JEFFERSON CITY - State lawmakers considered several bills designed to restrict access to abortions and birth control during a Senate committee hearing Monday.
The debate in the Senate Judiciary Committee on Monday centered around legislation allowing healthcare professionals to opt out of performing certain medicial procedures due to their personal beliefs.
The bill, sponsored by Sen. Scott Rupp, R-St. Charles County, would allow for medical professionals who object to abortions and other practices that conflict with their consciences to be excused from participation.
Joe Ortwerth, Executive Director of Missouri Family Policy Council, a lobbying organization that promotes Christian, family-friendly public policy, emphasized that the medical professional must give notice of his or her objection in a sufficient amount of time before the procedure.
"A nurse walking into the operating room cannot say she has a problem with the procedure," Ortwerth said.
Opponents to the bill expressed concern over the vague definition of "appropriate time given."
Daniel Landon, senior Vice President of Governmental Relations for the Missouri Hospital Association, said that the word conscience also warranted a more clear definition.
Previous legislation had a similar goal but included pharmacists within the list of medical professionals who had the ability to object. With Rupp's measure, pharmacists are excluded because of their limited availability in the first place.
Ortwerth explained there may be only one pharmacist working at a time, and if that pharmacist denies a patient access to medicine, that could leave patients without a way to get their medications. Unlike pharmacists, however, many nurses are often working at the same time. Therefore, some nurses could still decline to participate in certain procedures.
This measure also includes provisions protecting a medical professional's job if he or she chooses to object. While an employer would still have the right to turn down an applicant if they say they are not willing to perform certain procedures at the time of application, the medical professional could not be held liable for objecting once hired.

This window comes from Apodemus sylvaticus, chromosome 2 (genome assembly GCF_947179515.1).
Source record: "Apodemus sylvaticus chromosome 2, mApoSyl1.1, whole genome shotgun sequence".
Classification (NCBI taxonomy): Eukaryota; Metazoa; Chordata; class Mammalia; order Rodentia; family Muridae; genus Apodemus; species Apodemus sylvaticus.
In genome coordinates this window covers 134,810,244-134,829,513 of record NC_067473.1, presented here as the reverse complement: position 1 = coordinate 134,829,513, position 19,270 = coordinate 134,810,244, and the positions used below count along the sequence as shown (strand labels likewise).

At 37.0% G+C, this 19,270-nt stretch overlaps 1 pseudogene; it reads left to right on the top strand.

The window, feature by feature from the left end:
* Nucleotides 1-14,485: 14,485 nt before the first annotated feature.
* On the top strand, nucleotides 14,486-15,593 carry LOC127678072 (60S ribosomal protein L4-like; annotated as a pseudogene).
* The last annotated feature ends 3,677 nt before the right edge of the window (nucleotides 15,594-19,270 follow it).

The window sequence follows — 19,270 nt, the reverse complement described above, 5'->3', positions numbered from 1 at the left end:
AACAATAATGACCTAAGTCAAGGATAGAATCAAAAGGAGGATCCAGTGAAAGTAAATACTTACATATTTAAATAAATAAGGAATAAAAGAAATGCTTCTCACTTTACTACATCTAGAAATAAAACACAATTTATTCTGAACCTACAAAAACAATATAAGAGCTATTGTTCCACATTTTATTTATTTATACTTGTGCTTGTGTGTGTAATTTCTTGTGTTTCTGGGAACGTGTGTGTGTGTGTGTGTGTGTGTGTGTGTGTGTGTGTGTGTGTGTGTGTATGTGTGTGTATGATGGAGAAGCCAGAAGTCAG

Sen. Rob Schaaf, R-St. Joseph, the Senate's only medical physician, said that this bill aims to protect those already with jobs who raise issues of conscience.
Opponents to this measure emphasized that the patient is the priority, not the health care provider's conscience.
Another bill debated at the Senate hearing would require a physician to be present during all pill-induced abortions.
This measure, sponsored by Sen. Wayne Wallingford, R-Cape Girardeau, would change current practices to require a woman to make four total visits to a physician to complete an abortion. The first would determine if the procedure would be medically sound, the next two would administer sets of pills, and the last would be a final check-up.
Sue Fayer, a former manager of an Iowa Planned Parenthood, argued that the impact of a doctor being present to oversee these types of abortions is crucial. Physicians in Iowa sometimes watch from a remote location on a webcam as a Planned Parenthood staff member takes the first steps to identify the stage of the pregnancy. Then, upon identifying the abortion as safe to continue, the physician presses a button to open a drawer at the center containing the abortion-inducing pills.
Other Planned Parenthood representatives at the hearing confirmed that this was a common process in Iowa.
Fayer said that without legislation, this practice could become common in Missouri as well.
Susan Klein, the legislative liaison for Missouri Right to Life, says she believes that requiring a physician to be present will reduce the number of abortions in the state of Missouri.
"Prior to webcam abortions, there were five Planned Parenthood clinics in Iowa," Klein said. "That number increased to 17."
Klein said she thinks this bill should find support in Missouri, as it has traditionally been a pro-life state.
Another Planned Parenthood representative, Michelle Trupiano, said said she was concerned this would restrict a woman's access to the procedure because of the highly centralized location of doctors and the number of trips necessary to complete the procedure.
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